Sri Kavyakanta had composed 700 stanzas on Uma in some thirty different meters, and had announced to his devotees in various parts of the country that this poem would be dedicated on a certain Friday in the Shrine of Sri Uma in the great Temple of Sri Arunachaleswara. Over a hundred persons gathered at the Pachaiamman Temple so as to be present on the occasion. Now these Sanskrit verses were not a mere intellectual display by Sri Kavyakanta, great as he was in Sanskrit composition. Proof of his great intellectual capacity may be had from the very fact that in the presence of the heads of the UdipiMaths he composed extempore in a single hour the hundred verses of the ‘Ghantaa sataka,’ giving the cream of the teaching of the three main schools of Hindu Philosophy.

His ‘Uma Sahasram’ is different from other compositions in that it is pasyanti vak, i.e.revealed by the Divine Mother in Her own words to one who is adept in the Kundalini Yoga.

At about 8 p.m. on the evening before the dedication day, after supper, Sri Maharshi asked Sri Kavyakanta whether the dedication would have to be postponed to some other Friday, as 300 verses were still to be composed to complete the thousand. But Sri Kavyakanta assured Bhagavan that he would complete the poem immediately.

The scene that followed can hardly be believed by one who did not actually witness it. Sri Maharshi sat silent and in deep meditation like the silent Lord Dakshinamurthy. The eager disciples watched in tense admiration the sweet flow of divine music in Sanskrit verse as it came from the lips of the great and magnetic personality of Sri Kavyakanta. He stood there delivering the verses in an unbroken stream while disciples eagerly gathered the words and wrote them down. Oh, for the ecstasy of it all! Life is indeed blessed if only to experience those divine moments.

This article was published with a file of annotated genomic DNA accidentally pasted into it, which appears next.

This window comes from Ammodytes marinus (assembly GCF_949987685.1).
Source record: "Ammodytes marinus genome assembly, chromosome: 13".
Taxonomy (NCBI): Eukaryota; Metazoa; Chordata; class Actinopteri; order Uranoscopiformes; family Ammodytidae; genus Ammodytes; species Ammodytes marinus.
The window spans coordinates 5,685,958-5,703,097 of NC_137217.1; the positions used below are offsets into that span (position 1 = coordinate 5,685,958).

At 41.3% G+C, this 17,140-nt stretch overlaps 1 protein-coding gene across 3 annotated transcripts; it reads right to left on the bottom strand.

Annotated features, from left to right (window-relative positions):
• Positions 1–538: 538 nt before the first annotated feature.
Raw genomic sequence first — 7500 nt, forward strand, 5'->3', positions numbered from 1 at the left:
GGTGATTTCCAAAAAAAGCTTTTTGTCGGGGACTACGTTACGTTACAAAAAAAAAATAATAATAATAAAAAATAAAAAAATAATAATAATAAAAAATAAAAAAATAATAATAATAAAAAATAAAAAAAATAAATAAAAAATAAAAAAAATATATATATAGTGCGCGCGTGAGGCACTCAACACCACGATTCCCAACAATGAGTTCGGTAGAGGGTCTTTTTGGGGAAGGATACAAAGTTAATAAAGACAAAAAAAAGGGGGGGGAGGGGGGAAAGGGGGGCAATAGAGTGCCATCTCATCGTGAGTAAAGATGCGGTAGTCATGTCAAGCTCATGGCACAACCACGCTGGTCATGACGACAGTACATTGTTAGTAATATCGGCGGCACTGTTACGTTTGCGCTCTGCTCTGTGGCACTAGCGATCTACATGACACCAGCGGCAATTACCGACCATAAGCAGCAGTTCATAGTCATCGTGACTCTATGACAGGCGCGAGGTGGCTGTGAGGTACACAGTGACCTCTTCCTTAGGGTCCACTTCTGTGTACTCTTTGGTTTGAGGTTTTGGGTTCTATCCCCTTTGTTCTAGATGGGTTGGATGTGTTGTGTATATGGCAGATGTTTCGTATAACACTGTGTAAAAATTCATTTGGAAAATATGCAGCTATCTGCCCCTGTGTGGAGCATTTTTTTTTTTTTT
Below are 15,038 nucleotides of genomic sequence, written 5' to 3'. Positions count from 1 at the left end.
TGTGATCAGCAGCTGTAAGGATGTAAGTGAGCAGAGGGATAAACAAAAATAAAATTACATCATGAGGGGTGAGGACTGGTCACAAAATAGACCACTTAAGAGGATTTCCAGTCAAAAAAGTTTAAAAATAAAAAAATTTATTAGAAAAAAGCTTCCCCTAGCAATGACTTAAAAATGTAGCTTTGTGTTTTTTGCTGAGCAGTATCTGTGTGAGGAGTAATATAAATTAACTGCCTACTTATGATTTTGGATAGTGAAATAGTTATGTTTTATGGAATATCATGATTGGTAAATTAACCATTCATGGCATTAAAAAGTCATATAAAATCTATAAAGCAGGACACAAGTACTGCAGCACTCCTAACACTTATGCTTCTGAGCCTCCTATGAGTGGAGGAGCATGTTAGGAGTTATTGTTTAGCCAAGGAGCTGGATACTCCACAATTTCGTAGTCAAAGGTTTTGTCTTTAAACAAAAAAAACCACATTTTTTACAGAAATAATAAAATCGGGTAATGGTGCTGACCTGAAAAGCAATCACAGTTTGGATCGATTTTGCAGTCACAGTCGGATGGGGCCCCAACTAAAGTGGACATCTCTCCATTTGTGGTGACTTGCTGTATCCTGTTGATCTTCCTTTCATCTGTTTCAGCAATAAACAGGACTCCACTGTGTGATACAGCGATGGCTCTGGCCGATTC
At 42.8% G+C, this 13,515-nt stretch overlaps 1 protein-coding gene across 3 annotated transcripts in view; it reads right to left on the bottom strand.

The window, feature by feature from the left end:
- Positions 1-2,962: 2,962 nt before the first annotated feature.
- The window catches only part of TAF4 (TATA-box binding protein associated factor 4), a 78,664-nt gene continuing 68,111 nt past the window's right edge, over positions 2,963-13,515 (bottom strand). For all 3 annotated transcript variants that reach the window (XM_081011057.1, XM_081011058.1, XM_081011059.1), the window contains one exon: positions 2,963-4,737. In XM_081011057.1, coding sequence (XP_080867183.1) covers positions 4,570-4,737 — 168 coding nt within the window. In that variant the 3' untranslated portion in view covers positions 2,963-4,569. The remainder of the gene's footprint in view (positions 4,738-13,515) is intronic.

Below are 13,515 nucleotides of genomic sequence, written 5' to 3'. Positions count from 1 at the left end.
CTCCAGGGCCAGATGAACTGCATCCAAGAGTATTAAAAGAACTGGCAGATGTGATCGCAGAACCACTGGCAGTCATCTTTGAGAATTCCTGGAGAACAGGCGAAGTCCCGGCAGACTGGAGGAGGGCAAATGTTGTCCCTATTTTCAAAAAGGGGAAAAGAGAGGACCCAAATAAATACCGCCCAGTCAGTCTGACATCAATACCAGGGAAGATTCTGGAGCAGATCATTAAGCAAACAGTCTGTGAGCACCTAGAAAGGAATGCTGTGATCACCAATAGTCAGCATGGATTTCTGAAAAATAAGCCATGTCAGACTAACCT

The ‘Sahasram’ was finished in several meters Madalekha, Pramanika, Upajati Aryagiti, etc. For a while the disciples present enjoyed the deep ecstasy of the silence pervading the atmosphere, as Sri Kavyakanta concluded with the normal type of colophone. Then Sri Bhagavan opened His eyes and asked, “Nayana, has all that I said been taken down?” From Sri Ganapati Muni came the ready and grateful response, “Bhagavan, all that Bhagavan inspired in me has been taken down!”

It is thus clear that Sri Bhagavan inspired the final 300 verses of the ‘Uma Sahasram’ through the lips of Sri Kavyakanta, without speaking a word, as usually understood, or rather in the silence characteristic of the Silent Sage of Arunachala. It is noteworthy that whereas Sri Kavyakanta revised the first 700 verses of this monumental work some six times, he did not revise any of the last 300. This being Sri Bhagavan’s own utterance, there was no need to “polish them.” These 300 verses are to be considered as Sri Bhagavan’s unique contribution to Sanskrit poetry.